The student news site of Collinsville Community Unit School District 10

The Kahoki

The student news site of Collinsville Community Unit School District 10

The Kahoki

The student news site of Collinsville Community Unit School District 10

The Kahoki

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Arts Take a Backseat Towards Acknowledgement

original+piece+by+CHS+student+Lorelei+Brown
original piece by CHS student Lorelei Brown

Collinsville High School offers a large number of programs for its students. They offer sports, several vocational classes to suit every student’s future, and numerous after-school clubs. One of the programs that often seems to fly under the radar is the school’s fine arts department. There are many branches of the CHS Fine Arts Department: Studio Arts (painting, drawing, and sculpting) and Performing Arts (band, drama, choir). The issue isn’t that students don’t know about the programs, it’s that the hard work and dedication of the arts students to their crafts doesn’t feel as acknowledged as that of some other clubs. You always hear about the outcomes of the big games, how they’ve been training all season, and how their hard work has really paid off this season, which is correct. Student athletes dedicate so much of their time to their craft, but so do art kids. Yet, you rarely hear anything about the hours upon hours of work art kids put into their work. Another issue is the amount of students who use art classes as a way to mess around and not do any real work.

I think this is unfair, however, I don’t think that anyone is necessarily to blame. I think it’s just one of those things that happens kind of naturally. I think part of the lack of recognition is that sports are more easily publicized than the arts. There’s also the energy difference, as some may think a football game is much more interactive with the student body and more energetic than a band concert. This could contribute to the turn-out differences and lack of recognition. We are working towards a solution as of late, The Kahoki, faculty, and even Dr. Skertich himself has been interviewing and acknowledging members of the performing arts and getting more input on what goes on in the time leading up to a performance. This still leaves a whole sector of the arts department untouched: the visual/studio arts like drawing, ceramics, and animation. For instance, there was one week where I had a couple friends in a drawing class and they each were spending several hours at home to work on a project despite all of the time they were utilizing at the school to complete it. Ceramics students work for several class periods on projects just to risk their assignment being destroyed in the kiln. It’s hard work. Then there’s the issue of students filling up arts classes because they’re “easy” or “pointless.” This may seem true to some, but to others, art classes do matter and can mean the future of someone’s career. For instance, I tried to sign up for the photography class this year because it’s what I plan to do for a career. Seniors went in and filled up the class thinking it would be a way to slack off during the day. For them it might’ve been, but for me it just added another year where I had to wait to develop skills that I will need when I’m off to art school.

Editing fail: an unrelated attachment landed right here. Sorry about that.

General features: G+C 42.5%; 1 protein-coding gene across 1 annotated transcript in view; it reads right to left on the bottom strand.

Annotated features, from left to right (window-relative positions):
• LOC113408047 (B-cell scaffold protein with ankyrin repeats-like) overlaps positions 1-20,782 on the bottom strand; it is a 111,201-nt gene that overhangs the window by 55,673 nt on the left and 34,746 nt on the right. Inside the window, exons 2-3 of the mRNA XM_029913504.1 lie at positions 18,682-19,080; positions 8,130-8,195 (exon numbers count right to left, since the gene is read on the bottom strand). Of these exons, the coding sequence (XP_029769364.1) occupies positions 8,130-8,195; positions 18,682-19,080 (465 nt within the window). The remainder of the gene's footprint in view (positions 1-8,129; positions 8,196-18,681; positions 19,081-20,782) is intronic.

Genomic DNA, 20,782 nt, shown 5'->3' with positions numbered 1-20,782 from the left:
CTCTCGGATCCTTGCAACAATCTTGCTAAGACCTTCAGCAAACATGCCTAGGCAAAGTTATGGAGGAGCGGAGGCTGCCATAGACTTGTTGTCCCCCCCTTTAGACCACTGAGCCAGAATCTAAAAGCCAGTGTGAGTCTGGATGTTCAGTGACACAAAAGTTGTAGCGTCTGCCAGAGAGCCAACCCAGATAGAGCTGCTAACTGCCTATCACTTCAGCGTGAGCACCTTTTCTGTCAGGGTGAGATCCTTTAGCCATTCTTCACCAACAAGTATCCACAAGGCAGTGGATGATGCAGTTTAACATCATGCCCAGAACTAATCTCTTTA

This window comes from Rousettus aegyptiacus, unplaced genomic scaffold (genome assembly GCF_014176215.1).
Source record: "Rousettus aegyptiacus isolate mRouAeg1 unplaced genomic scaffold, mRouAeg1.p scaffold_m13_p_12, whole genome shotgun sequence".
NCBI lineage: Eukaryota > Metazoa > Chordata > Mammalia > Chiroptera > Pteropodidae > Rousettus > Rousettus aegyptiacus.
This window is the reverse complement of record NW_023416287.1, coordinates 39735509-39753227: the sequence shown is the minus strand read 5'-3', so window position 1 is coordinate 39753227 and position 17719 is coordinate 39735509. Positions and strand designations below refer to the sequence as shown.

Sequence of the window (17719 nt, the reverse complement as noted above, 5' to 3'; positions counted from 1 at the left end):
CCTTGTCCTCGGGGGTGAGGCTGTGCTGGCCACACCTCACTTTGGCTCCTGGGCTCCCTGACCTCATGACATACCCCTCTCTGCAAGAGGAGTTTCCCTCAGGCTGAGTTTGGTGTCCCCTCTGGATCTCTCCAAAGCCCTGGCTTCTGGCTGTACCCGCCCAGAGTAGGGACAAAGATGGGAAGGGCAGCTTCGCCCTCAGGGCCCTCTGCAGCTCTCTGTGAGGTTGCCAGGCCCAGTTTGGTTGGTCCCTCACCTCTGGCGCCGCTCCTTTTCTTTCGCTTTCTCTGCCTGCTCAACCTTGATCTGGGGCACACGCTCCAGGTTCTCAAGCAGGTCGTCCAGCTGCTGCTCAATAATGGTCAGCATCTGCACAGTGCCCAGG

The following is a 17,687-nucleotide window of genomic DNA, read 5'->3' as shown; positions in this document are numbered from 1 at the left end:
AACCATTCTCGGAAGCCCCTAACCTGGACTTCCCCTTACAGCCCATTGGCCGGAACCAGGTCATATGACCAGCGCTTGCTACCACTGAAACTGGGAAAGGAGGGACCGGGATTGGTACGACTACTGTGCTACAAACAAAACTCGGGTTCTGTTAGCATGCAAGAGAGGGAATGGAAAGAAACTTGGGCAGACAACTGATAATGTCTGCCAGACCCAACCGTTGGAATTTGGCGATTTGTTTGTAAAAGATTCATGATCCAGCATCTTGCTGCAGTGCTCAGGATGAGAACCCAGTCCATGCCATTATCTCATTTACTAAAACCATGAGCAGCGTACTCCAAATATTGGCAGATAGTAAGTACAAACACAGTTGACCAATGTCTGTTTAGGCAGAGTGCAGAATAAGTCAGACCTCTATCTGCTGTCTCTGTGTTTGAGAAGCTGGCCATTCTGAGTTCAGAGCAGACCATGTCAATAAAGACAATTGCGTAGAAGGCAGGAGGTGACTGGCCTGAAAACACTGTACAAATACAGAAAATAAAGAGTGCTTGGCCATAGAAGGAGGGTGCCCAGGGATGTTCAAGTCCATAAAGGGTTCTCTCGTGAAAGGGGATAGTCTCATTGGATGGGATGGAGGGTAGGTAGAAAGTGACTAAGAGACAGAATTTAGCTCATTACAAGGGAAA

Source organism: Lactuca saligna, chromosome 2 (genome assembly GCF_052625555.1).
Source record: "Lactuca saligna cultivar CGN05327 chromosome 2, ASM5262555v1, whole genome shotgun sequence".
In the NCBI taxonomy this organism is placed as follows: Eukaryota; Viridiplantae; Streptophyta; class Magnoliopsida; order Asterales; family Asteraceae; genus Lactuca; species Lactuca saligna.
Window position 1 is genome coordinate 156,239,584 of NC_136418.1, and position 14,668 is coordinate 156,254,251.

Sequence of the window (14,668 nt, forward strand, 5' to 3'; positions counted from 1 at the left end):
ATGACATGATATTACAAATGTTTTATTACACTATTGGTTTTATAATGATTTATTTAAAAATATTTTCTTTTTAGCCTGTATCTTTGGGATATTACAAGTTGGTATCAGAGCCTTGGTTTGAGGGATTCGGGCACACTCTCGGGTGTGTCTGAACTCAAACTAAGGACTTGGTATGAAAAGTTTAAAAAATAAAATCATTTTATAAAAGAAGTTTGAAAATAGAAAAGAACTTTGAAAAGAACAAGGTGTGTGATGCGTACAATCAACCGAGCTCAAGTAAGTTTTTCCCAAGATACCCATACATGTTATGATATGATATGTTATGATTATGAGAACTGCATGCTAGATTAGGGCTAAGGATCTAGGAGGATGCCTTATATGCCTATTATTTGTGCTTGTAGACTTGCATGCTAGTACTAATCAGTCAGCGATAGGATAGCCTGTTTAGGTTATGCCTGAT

So, what can be done about this lack of recognition? Well, it’s hard to say. I think non-art students just need to be more aware of the effort that art students put into their work. I think where we are is a good starting point. Administrators should continue talking to art students when they have big events coming up, students should attend more performances from the band, choir, and drama club, and getting photos of studio/visual arts students at work to put into the yearbook/newspaper might provide a slightly deeper level of awareness to the student body.

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About the Contributor
Naomi Hurst, Staff Writer
Naomi Hurst is a junior at Collinsville High School, and this is her first official year on The Kahoki staff. She spends most of her time working as the Stage Manager of the CHS Drama Club. She enjoys listening to music, watching TV and movies, playing D&D, hanging out with her friends, and taking photos. After high school, Naomi hopes to go to Columbia College in Chicago and get a BFA in photography. She’s an incredibly hard worker and is very dedicated to her work, both creatively and academically.

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